by flaunt

What Are All These Leftover Screws For?

There was never any more inception than there is now,   

Nor any more youth or age than there is now,  

And will never be any more perfection than there is now,   

Nor any more heaven or hell than there is now.    

Urge and urge and urge,   

Always the procreant urge of the world.

—Walt Whitman, Leaves of Grass

Fran Edgerly and I are having tea together over five thousand miles and eight time zones apart. Edgerley is a member of the collective Assemble, a 20-or-so group of designers, architects, and creatives who have been nominated en masse for this year’s Turner Prize, the prestigious award given out each year by the Tate Britain.

The projects that Assemble takes on are often large in both practical and social scope. The list of activities since their inception in 2010 include blanketing central London in 200 triangular chairs during the Clerkenwell Design Week, transforming a street in a poor housing complex in Toxteth, to a temporary theater en plein aire for the Chichester Festival Theatre. In between, they erected an affordable workspace for artists, which was constructed for a fraction of the cost of a conventional construction job without sacrificing design. The studio spaces had ten applicants for every space by the time it was finished.

At 28, Edgerley is one of the younger members of the group. She became involved through her cousin who was friends with the initial members who went on to form Assemble at Cambridge University. After finishing her studies in philosophy, psychology, and physiology at Oxford, Edgerley worked on “The Cineroleum.” At that time Assemble were just a bunch of recent grads. Some had jobs in architecture, but wanted to do something different. “The Cineroleum” came from a vision to convert a derelict petrol station—of which there were 4,000 in the UK—to a film and theater venue. Speaking to Edgerley, her thoughtfulness and intelligence are evident from the moment we commence the interview. As we move on from her description of a typical Monday (meetings and meals with all active members), I broach the idea of community with her, “Well we have been talking about it quite a lot,” Edgerley muses, “a lot of the work we’re doing is about the community, or has come from the community, there’re lots of questions about representation. I think the main thing that I’ll say about community is that it’s a much more amorphous and messy thing than can be understood with just using a precursor like “the community.”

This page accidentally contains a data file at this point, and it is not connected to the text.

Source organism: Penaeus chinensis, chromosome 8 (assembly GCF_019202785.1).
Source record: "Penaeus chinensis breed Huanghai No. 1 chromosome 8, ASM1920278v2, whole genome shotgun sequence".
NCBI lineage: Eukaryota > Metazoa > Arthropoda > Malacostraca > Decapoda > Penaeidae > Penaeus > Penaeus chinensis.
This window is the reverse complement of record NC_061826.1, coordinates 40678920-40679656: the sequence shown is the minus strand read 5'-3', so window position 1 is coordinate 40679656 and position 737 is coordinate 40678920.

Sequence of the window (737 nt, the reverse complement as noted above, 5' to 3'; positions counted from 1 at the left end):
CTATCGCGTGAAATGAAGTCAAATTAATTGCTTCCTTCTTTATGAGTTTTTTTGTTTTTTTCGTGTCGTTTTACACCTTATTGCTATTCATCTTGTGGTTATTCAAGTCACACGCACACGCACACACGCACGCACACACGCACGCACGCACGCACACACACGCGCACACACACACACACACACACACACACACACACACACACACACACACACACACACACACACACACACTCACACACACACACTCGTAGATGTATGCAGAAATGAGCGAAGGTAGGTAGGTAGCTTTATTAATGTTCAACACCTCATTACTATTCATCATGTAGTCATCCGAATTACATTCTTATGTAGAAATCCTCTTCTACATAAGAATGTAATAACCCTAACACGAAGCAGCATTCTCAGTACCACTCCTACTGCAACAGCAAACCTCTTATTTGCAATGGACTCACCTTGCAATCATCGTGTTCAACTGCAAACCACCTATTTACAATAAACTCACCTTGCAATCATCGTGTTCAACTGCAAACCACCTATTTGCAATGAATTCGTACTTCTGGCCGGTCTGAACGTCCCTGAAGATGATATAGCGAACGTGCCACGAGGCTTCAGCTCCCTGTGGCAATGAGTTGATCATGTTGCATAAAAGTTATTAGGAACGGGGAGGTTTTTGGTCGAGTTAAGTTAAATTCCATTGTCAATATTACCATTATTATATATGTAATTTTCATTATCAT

“Community is just your life.” She continues, “it’s what happens when you’re just getting on with your existence in a kind of supportive and nurturing environment. It’s just people co-existing and supporting each other. I think the difficulty is when people try to pin opinions onto the community or a community because, as in any generalization of any kind of group of people, it’s not helpful.”

That Assemble exists and has thrived is all the evidence you need to see that, like a terrain scarred by a wildfire, sometimes you need to burn things to the ground in order to make room for new ways of growth. Take, for example, the student protests in London of November 2010, when between 20 and 50 thousand students gathered to protest the tuition hikes proposed by Deputy Prime Minister, Nick Clegg, and the lack of work opportunities in England. The same year in Los Angeles, the L.A. Unified School District teachers, in 2010, protested the release by the L.A. Times of a database ranking 6,000 teachers on their effectiveness in raising student test scores. Initial results of the protests were not promising: tuition fees were raised in England, and the teacher ratings database is still live. Ultimately, however, their actions laid the foundation for a paradigm shift that has this year seen sweeping changes to federal education law lessening the importance of student test scores, as well as a rejuvenated DIY movement in Europe, which have created communities like Assemble to find real and meaningful employment.

As for their future? Edgerley is hopeful. “Ideally we [will] have found a way to work as a group or at least develop our studio; [that is] the work we’ve done and its different programming. I think ideally we [will] have developed that into a new phase where it can somehow provide more sustainable incomes for the group so we can have the freedom to do better work and not have the compromises that come with having to make money from funding, and where that money comes from, and the deadlines.

“If we could have more independent income generated from the right development work, that’s great, and I think that’s where we are moving so that is the dream.”